"Amazon tax" could backfire for small retailers


Date: 28 July 2020

Retail assistant using tablet to check stock whilst in a clothes shop

A digital retail tax intended to level the playing field between online retailers and high street stores would push up prices for consumers, the British Retail Consortium has warned.

The Treasury is said to be exploring replacements for business rates, including "alternative property and online taxes"; newspaper reports suggest that chancellor Rishi Sunak is considering a 2% levy on goods bought online.

But with the COVID-19 pandemic driving more sales online, such a tax could be damaging for small retailers who are trying to boost their ecommerce activity in order to survive.

Tom Ironside, director of business and regulation at the British Retail Consortium (BRC), said: "Throughout the pandemic, many of us have been relying on retailers to ramp up their online services to ensure we can all get the goods we need. The government should not harm these efforts by further taxing the businesses providing these services, and the people they serve."

However, the Guardian reports that Tesco chief executive Dave Lewis has called for an "Amazon tax" on online sales to stop more high street shops from closing down. He said that the money raised would be enough to cut business rates by 20% for all retailers.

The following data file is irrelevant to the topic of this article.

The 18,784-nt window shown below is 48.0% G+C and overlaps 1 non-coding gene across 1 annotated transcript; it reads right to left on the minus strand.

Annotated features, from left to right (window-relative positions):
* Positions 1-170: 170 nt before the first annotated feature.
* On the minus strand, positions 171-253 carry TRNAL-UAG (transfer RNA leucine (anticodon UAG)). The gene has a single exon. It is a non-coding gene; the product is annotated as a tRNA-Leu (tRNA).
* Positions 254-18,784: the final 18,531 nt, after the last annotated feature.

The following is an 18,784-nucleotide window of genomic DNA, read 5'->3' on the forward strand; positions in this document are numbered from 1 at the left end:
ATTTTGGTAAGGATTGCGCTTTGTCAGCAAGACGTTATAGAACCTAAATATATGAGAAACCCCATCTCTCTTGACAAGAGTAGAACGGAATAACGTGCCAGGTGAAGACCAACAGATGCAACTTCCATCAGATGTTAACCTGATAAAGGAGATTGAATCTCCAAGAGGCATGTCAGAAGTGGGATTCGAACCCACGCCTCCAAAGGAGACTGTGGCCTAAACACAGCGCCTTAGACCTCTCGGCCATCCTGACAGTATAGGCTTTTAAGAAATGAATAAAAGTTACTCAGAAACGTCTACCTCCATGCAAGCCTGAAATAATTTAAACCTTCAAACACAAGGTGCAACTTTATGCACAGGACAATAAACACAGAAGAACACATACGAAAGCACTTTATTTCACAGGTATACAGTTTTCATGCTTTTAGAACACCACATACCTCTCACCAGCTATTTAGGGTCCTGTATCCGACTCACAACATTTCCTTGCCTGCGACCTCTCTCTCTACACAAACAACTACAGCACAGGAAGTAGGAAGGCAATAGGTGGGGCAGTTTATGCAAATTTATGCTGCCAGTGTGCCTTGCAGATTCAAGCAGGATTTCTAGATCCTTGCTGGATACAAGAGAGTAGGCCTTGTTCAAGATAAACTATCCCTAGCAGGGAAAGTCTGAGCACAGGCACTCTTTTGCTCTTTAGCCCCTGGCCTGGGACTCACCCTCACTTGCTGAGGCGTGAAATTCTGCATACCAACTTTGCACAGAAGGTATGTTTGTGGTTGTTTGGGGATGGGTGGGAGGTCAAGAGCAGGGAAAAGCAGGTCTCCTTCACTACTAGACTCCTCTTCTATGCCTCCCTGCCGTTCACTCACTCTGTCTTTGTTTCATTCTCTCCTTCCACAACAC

In April this year, the government introduced a digital services tax levied at 2% on the revenues of big technology firms such as Google, Amazon and Facebook. The Treasury consultation on a digital retail tax is expected to be completed in Spring 2021.

Elliott Jacobs, EMEA commerce consulting director at LiveArea, said: "The online sales tax seems like a short-sighted move … [it] shows a lack of understanding from the government in terms of how ecommerce and retail are intertwined. What they should perhaps be thinking of is a tax break, for instance, for struggling retailers to invest in their digital operations. If consumers want to spend their money online, why would you make a move to discourage this? It's unlikely a 2% tax will change the modern consumer's habits, and make them shop in-store.

"We should really be encouraging the digital economy, and focus on embracing omnichannel. Fulfilment options like click-and-collect and ship from store keep bricks-and-mortar stores relevant in the eyes of the online shopper, so retailers should be encouraged to embrace all channels, and not be penalised for the one that is likely going to be the most profitable at present."

Written by Rachel Miller.

What does the * mean?

If a link has a * this means it is an affiliate link. To find out more, see our FAQs.